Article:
WASHINGTON — Fifty suspected Afghan drug traffickers believed to have ties to the Taliban have been placed on a Pentagon target list to be captured or killed, reflecting a major shift in American counternarcotics strategy in Afghanistan, according to a congressional study to be released this week.
U.S. military commanders have told Congress that they are convinced the policy is legal under the military's rules of engagement and international law. They also said the move was an essential part of their new plan to disrupt the flow of drug money that is helping finance the Taliban insurgency.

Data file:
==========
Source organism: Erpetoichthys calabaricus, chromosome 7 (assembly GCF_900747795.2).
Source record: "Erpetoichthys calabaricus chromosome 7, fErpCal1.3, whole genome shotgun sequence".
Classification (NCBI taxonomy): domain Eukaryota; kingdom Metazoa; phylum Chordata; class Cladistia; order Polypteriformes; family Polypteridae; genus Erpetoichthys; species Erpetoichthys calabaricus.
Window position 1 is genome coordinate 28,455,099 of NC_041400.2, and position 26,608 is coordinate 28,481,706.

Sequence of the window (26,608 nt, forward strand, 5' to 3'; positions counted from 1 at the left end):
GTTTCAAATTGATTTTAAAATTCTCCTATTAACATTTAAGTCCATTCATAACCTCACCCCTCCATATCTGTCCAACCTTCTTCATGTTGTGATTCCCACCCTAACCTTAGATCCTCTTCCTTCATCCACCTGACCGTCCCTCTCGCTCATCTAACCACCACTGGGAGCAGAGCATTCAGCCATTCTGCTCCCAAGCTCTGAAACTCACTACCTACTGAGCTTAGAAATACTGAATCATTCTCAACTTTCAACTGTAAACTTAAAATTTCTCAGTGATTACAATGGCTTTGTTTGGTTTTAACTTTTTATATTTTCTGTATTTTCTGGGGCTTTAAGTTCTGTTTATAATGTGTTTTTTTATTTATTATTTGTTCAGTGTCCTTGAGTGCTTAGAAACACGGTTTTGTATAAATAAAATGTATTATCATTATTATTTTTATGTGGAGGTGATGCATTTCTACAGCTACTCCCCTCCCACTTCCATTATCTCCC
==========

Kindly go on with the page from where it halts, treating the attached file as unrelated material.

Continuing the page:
In interviews with the Senate Foreign Relations Committee, which is releasing the report, two American generals serving in Afghanistan said major traffickers with proven links to the insurgency had been put on the "joint integrated prioritized target list." That means they have been given the same target status as insurgent leaders and can be captured or killed at any time.
The generals told Senate staff members that two credible sources and substantial additional evidence were required before a trafficker was placed on the list, and only those providing support to the insurgency would be made targets.
They said there are about 50 major traffickers who contribute money to the Taliban on the list.
"We have a list of 367 'kill or capture' targets, including 50 nexus targets who link drugs and the insurgency," a general told the committee staff. No general was identified in the Senate report obtained by the New York Times.